"Let me ask my wife," replied the Hodja, disappearing inside.
He returned a short time later with the answer, "I am sorry, dear friend, but we cannot lend you our clothesline, for we have sprinkled flour on it."
"When would a person ever sprinkle flour on a clothesline?" asked the neighbor in disbelief.
"When someone else wanted to borrow it," was the Hodja's answer.
A guest of the Hodja's broke wind, but he hid its sound by rubbing his shoe across the floor at the same time.
"You did well by covering up that sound with your squeaky shoe," said Nasreddin. "But unfortunately you did not hide the smell."
In preparation for prayers the Hodja performed his ablution in a swiftly running brook. Just as he was finishing the ceremonial washing, the stream carried away one of his shoes that had been on the bank near the water.
Angry at the loss of his shoe, the Hodja broke wind over the water, saying, "Brook, you can have back your ablution! Now give me back my shoe!"
A beggar knocked on the Hodja's door and said, "Allah has directed me to this house for a good meal."
"I am sorry, but you have the wrong house," replied the Hodja. Then pointing to a nearby mosque, he continued, "Allah lives over there."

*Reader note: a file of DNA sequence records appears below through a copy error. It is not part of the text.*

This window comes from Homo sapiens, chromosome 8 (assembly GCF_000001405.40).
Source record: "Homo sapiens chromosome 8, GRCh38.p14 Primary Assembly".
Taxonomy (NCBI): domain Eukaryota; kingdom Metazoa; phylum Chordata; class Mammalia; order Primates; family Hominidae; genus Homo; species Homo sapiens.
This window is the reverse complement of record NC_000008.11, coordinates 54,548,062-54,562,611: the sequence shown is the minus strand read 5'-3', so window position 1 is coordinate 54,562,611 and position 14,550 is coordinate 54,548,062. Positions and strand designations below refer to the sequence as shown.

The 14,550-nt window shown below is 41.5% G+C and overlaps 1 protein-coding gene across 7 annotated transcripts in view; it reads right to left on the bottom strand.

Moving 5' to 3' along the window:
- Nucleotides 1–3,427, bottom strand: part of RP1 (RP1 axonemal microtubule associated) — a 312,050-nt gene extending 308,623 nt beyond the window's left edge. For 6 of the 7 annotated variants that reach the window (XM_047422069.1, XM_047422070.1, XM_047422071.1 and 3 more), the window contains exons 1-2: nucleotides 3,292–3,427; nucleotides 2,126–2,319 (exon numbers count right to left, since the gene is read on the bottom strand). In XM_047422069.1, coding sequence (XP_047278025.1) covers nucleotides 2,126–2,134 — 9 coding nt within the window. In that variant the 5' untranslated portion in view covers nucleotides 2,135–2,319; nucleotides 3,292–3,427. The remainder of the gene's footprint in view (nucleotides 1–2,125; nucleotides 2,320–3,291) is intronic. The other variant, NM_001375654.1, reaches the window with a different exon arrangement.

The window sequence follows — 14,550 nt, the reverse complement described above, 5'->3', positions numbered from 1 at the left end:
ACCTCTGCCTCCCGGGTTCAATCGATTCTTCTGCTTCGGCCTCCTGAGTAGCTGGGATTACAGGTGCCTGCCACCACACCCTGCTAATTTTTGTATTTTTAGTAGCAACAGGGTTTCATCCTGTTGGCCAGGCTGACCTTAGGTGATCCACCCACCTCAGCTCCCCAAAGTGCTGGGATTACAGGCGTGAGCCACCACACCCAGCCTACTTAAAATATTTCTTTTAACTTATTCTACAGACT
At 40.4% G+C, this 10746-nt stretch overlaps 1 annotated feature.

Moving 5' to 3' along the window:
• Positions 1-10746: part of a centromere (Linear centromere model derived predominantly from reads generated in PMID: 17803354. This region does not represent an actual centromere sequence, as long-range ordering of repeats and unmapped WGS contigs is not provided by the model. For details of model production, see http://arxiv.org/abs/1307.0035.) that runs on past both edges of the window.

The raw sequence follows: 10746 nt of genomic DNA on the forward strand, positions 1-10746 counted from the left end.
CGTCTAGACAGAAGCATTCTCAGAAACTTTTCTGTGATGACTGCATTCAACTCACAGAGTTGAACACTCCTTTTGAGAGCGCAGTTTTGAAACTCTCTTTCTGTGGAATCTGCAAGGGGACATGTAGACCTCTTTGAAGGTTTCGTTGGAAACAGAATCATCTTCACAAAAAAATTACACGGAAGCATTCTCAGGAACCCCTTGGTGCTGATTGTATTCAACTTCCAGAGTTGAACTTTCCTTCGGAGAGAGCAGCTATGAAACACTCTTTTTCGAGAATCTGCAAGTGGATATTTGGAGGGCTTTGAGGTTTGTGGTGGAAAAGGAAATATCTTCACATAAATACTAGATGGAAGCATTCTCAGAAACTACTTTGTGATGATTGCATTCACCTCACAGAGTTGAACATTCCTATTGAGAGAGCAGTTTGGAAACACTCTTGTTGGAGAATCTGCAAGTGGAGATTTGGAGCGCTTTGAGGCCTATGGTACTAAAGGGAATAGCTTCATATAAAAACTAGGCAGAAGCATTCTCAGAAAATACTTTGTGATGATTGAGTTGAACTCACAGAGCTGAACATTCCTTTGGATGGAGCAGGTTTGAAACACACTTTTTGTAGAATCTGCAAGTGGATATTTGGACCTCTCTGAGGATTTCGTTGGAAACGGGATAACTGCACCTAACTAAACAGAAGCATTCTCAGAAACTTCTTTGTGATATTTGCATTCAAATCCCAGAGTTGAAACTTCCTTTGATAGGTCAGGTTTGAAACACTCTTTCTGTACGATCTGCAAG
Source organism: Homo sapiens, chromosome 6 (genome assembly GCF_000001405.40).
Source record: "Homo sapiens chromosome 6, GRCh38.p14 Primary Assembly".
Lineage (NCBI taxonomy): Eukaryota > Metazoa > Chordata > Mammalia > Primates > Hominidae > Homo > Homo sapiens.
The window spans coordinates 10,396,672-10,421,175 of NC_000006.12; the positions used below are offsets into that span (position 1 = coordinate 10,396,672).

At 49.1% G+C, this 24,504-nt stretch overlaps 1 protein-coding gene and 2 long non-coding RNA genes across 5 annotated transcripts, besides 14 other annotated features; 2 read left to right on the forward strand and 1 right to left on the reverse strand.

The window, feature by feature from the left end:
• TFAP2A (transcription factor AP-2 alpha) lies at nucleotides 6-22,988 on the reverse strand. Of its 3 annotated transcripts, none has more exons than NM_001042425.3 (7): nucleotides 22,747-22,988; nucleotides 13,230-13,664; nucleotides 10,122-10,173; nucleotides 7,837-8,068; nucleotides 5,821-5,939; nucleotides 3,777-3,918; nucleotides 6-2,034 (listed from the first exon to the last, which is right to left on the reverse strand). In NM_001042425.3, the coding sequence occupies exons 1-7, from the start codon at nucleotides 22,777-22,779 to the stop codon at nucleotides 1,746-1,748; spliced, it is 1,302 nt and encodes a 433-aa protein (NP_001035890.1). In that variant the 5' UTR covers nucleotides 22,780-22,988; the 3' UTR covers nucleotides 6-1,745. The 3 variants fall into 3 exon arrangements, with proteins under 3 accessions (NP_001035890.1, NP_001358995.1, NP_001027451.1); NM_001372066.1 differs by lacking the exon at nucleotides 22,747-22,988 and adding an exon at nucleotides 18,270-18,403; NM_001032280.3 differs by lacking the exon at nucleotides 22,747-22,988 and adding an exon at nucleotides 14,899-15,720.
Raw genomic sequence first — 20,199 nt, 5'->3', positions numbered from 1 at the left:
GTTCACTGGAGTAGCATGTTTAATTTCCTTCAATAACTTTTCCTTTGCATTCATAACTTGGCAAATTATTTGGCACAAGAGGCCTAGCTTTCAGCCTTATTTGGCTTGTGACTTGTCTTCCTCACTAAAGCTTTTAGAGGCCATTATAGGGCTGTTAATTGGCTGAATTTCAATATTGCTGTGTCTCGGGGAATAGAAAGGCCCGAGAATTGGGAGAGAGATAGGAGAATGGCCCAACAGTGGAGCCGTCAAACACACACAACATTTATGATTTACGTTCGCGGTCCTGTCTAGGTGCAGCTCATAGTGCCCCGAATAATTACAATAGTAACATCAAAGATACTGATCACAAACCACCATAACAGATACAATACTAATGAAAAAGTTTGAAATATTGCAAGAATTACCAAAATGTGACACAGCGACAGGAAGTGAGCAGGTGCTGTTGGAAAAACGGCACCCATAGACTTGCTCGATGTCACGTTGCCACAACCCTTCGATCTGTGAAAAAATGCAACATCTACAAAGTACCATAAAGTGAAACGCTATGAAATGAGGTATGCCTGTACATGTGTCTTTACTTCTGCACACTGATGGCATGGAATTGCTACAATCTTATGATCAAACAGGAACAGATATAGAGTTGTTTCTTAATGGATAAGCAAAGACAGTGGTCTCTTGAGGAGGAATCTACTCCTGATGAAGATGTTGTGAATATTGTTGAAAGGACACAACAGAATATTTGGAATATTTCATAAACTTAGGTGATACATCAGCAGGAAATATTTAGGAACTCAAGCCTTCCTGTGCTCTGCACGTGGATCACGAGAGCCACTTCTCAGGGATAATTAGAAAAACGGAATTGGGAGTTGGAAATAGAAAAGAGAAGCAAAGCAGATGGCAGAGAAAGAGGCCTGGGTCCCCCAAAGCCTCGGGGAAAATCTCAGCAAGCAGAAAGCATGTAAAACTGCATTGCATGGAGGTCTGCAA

Nasreddin Hodja, having need for a large cooking container, borrowed his neighbor's copper cauldron, then returned it in a timely manner.
"What is this?" asked his neighbor upon examining the returned cauldron. "There is a small pot inside my cauldron."
"Oh," responded the Hodja. "While it was in my care your cauldron gave birth to a little one. Because you are the owner of the mother cauldron, it is only right that you should keep its baby. And in any event, it would not be right to separate the child from its mother at such a young age."
The neighbor, thinking that the Hodja had gone quite mad, did not argue. Whatever had caused the crazy man to come up with this explanation, the neighbor had a nice little pot, and it had cost him nothing.
Some time later the Hodja asked to borrow the cauldron again.
"Why not?" thought the neighbor to himself. "Perhaps there will be another little pot inside when he returns it."
But this time the Hodja did not return the cauldron. After many days had passed, the neighbor went to the Hodja and asked for the return of the borrowed cauldron.